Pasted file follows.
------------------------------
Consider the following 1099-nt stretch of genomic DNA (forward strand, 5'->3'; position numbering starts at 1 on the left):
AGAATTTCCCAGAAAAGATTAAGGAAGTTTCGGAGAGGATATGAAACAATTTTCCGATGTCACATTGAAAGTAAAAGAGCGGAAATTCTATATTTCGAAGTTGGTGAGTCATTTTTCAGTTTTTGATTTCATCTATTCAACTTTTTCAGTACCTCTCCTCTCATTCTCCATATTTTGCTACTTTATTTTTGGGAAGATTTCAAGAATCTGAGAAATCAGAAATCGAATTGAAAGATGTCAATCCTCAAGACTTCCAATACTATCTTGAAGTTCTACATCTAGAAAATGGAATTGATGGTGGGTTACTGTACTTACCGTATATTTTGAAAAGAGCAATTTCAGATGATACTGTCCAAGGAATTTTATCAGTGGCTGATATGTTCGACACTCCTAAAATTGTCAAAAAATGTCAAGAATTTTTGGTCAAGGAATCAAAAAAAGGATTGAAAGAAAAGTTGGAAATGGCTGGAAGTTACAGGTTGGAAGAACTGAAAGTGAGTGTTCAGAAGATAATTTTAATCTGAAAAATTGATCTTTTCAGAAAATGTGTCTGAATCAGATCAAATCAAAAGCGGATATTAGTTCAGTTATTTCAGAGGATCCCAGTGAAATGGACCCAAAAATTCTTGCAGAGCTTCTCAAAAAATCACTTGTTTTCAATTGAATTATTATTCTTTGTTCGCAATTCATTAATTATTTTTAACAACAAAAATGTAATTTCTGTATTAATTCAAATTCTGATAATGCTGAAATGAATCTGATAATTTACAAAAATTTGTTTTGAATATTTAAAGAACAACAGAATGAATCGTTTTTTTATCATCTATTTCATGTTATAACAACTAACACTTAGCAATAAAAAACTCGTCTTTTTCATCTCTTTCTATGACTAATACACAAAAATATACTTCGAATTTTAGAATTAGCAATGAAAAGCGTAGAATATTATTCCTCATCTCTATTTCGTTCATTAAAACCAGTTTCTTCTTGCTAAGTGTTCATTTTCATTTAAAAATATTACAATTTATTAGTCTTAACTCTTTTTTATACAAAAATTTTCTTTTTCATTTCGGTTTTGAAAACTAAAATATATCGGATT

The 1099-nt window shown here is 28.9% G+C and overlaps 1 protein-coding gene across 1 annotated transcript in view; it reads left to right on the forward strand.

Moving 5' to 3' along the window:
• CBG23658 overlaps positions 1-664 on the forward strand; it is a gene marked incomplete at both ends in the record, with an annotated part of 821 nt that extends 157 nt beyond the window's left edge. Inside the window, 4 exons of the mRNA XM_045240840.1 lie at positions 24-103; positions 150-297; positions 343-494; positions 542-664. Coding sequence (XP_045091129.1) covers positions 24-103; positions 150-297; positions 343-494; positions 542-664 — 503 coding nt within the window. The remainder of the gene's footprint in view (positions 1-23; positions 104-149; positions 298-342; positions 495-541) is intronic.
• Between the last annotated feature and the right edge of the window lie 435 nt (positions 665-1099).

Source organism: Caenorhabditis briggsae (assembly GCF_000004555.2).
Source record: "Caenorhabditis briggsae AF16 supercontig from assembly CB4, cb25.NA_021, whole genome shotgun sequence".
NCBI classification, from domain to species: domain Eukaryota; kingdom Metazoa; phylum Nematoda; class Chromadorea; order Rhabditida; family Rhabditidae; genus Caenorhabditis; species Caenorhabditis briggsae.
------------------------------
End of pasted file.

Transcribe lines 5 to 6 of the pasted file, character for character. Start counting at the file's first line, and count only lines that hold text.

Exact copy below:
• CBG23658 overlaps positions 1-664 on the forward strand; it is a gene marked incomplete at both ends in the record, with an annotated part of 821 nt that extends 157 nt beyond the window's left edge. Inside the window, 4 exons of the mRNA XM_045240840.1 lie at positions 24-103; positions 150-297; positions 343-494; positions 542-664. Coding sequence (XP_045091129.1) covers positions 24-103; positions 150-297; positions 343-494; positions 542-664 — 503 coding nt within the window. The remainder of the gene's footprint in view (positions 1-23; positions 104-149; positions 298-342; positions 495-541) is intronic.
• Between the last annotated feature and the right edge of the window lie 435 nt (positions 665-1099).